A second piece of acrylic, cloth or blended material 14 which generally conforms to the configuration of inner piece 12 overlies said inner piece 12 as shown in FIG. 2 when the invention 10 is assembled; it has the same general dimension as inner piece 12 but may be of slightly larger dimension since it must extend over a slightly larger expanse when device 10 is disposed in its operative relation to a doorknob as perhaps best understood in connection with FIGS. 1 and 2.

Device 10, known commercially as the Doorknobbie™, is secured to doorknob 16 by means of a drawstring 18; drawstring 18 is tightly knotted as at 20 by an adult in order to defeat facile removal of the device from the doorknob. When correctly installed, drawstring 18 will tightly circumscribe the stem portion 22 of doorknob 16.

The construction of device 10 is perhaps best understood in connection with FIG. 3.

Inner cloth 12 and outer cloth 14 are first placed in registration with one another and sewed or otherwise fixedly secured together by any suitable means at their respective outermost peripheries as at 24.

A space, toroidal cavity or passageway 26 to accommodate drawstring 18 is formed by sewing or otherwise securing the two pieces of material together just radially inwardly of their common periphery as at 28. Drawstring 18 does not fully circumscribe device 10 when the cloth is laid flat as shown in FIG. 3 but its opposite ends do protrude through slots 30, 32 formed in inner cloth 12 when the device is formed into its doorknob-conforming shape.

Tests of the novel doorknob cover member 10 have shown that it fully performs its intended function whereas single-layered cloth doorknob covers, or plastic doorknob covers do not.

INDUSTRIAL APPLICABILITY

Doorknobs and young children are ubiquitous. Thus, the present invention will be used in households and child care centers of all types. If the inner cloth 12 is made of a "shammy" or goatskin material, such as the type used with car polish, the device cannot even be defeated by adults. Thus, it also has utility in mental hospital environments or other places where strong-gripped adult individuals are to be deterred from opening certain doors.

It will thus be seen that the objects set forth above, and those made apparent from the foregoing description, are efficiently attained and since certain changes may be made in the above construction without departing from the scope of the invention, it is intended that all matters contained in the foregoing description or shown in the accompanying drawings shall be interpreted as illustrative and not in a limiting sense.

It is also to be understood that the following claims are intended to cover all of the generic and specific features of the invention herein described, and all statements of the scope of the invention which, as a matter of language, might be said to fall therebetween.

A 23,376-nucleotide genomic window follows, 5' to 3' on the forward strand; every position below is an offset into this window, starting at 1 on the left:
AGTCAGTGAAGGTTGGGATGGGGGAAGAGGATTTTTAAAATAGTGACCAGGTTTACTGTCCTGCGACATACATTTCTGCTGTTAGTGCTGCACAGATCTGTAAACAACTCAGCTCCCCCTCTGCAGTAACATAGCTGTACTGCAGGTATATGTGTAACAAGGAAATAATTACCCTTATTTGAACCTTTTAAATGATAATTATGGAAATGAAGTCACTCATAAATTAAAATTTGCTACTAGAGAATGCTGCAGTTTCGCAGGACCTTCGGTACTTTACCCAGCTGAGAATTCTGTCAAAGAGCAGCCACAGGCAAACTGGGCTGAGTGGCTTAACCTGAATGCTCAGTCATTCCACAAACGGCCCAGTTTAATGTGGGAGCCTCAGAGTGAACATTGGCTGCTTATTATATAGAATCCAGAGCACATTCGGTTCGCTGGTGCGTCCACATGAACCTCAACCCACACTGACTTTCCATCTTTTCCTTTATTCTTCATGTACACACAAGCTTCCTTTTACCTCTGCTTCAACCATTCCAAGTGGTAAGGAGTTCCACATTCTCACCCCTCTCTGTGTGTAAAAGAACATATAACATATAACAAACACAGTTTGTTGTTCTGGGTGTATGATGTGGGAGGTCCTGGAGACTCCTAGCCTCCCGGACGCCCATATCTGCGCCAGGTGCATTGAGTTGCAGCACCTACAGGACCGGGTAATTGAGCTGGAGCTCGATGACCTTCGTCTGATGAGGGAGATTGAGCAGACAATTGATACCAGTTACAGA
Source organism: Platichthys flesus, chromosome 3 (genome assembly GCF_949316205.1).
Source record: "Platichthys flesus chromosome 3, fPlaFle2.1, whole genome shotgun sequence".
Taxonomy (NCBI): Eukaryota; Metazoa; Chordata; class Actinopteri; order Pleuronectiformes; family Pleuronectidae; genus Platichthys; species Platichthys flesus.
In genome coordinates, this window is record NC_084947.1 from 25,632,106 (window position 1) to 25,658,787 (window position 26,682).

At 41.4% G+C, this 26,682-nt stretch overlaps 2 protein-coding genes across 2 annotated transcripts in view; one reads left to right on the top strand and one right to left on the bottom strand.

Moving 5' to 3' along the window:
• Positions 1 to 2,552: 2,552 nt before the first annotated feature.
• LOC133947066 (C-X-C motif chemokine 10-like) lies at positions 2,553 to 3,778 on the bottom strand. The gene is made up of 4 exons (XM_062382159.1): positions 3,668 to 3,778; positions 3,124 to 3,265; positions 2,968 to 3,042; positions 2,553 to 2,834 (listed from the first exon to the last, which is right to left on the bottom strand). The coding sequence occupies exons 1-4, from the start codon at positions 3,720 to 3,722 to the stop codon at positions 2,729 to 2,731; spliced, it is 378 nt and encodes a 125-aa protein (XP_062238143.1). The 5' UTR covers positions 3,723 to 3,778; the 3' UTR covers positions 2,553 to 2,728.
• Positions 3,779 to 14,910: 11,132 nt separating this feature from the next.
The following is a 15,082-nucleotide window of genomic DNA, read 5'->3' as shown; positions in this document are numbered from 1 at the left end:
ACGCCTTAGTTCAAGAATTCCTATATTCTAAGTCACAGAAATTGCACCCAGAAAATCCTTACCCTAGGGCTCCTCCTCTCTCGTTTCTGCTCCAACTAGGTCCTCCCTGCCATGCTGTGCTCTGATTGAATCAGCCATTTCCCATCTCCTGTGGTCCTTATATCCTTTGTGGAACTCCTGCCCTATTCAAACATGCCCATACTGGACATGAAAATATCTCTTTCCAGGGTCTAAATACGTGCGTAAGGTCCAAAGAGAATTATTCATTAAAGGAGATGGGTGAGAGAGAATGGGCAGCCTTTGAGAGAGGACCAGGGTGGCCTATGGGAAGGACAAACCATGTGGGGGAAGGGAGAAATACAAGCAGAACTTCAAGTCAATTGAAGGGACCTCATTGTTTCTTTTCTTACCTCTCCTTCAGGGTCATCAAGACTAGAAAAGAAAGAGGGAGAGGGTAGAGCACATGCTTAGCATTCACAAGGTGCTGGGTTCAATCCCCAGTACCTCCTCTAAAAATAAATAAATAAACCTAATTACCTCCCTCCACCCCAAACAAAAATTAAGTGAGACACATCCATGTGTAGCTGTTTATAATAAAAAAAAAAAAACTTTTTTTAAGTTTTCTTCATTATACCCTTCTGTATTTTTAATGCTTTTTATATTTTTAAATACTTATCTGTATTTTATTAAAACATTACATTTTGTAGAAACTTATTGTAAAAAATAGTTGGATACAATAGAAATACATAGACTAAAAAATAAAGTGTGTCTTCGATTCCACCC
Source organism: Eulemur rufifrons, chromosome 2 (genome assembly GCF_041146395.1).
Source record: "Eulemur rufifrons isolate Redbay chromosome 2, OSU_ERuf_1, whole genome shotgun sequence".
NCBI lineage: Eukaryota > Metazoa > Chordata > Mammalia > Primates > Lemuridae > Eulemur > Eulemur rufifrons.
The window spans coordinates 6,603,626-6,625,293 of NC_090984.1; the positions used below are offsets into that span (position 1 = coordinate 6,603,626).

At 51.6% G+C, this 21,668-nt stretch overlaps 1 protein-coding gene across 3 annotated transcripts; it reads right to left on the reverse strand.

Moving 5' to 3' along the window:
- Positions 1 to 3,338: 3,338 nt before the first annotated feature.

Now that the invention has been described,

Patent Citations
Cited PatentFiling datePublication dateApplicantTitle
US1633988 *Sep 2, 1926Jun 28, 1927Jones GeorgeProtector for glass and metal door knobs and automobile handles
US2557517 *Nov 3, 1949Jun 19, 1951Bemis Bro Bag CoDraw closure bag
US2587285 *Dec 2, 1949Feb 26, 1952Edward W BroscoeDoorknob attachment
US2610877 *Mar 31, 1950Sep 16, 1952Clark H WeaverAttachment for door knobs
US2781220 *Jul 8, 1954Feb 12, 1957Zietlow HenryNo-grip doorknob cover
US3174788 *Feb 12, 1963Mar 23, 1965Mark H WilliamsDoor knob cover
US3556571 *May 28, 1968Jan 19, 1971Henry C Laub JrAttachment for a doorknob
US4007956 *May 23, 1975Feb 15, 1977Harris Steven KDoorknob guard
US4069692 *Apr 23, 1976Jan 24, 1978Hemphill Robert LAircraft anti-theft device
US4471980 *Jan 19, 1983Sep 18, 1984Hickman William VClosure safety latch means
Referenced by
Citing PatentFiling datePublication dateApplicantTitle
US5004279 *Jul 20, 1989Apr 2, 1991Ruth RadcliffDoor latch holder
US5104085 *Jun 19, 1990Apr 14, 1992Brice Bernice OEasel cover
US5615567 *Aug 30, 1995Apr 1, 1997Kemp; Alan D.Exterior door lock cover
US5713615 *Aug 2, 1996Feb 3, 1998Tsai; Hsu-HeiStretchable door knob cover
US6053071 *Jun 30, 1998Apr 25, 2000Vazquez, Jr.; MichaelCover for transmission lever's handle
US6158301 *Apr 4, 1998Dec 12, 2000Smart; WalterGearshift knob cover
US6546594 *Aug 16, 2001Apr 15, 2003Steven WillsSanitary and disposable covers for use with door knobs and door handles
US7065922 *Jul 28, 2000Jun 27, 2006Nubis B.V.Locking mechanism for a gate
US7665277 *Apr 11, 2008Feb 23, 2010Wayne ChertoffOptical disc receptacle
US8025685 *Aug 6, 2003Sep 27, 2011Kenneth StewartBone instrumentation cover or shield
US8353085 *Dec 9, 2010Jan 15, 2013Basic Electronics, Inc.Sanitary handle cover
US20110240187 *Mar 7, 2011Oct 6, 2011Michael GaynorHandle Cover
US20120144610 *Dec 9, 2010Jun 14, 2012Alfiero BalzanoSanitary handle cover
US20120167347 *Dec 30, 2010Jul 5, 2012Dini BigajerNatural sanitary handle covers
Classifications
U.S. Classification150/155, D08/322, 292/DIG.2
International ClassificationE05B13/00
Cooperative ClassificationY10S292/02, E05B13/001
European ClassificationE05B13/00B
Legal Events
DateCodeEventDescription
Dec 14, 1993FPExpired due to failure to pay maintenance fee
Effective date: 19930926
Sep 26, 1993LAPSLapse for failure to pay maintenance fees
Apr 28, 1993REMIMaintenance fee reminder mailed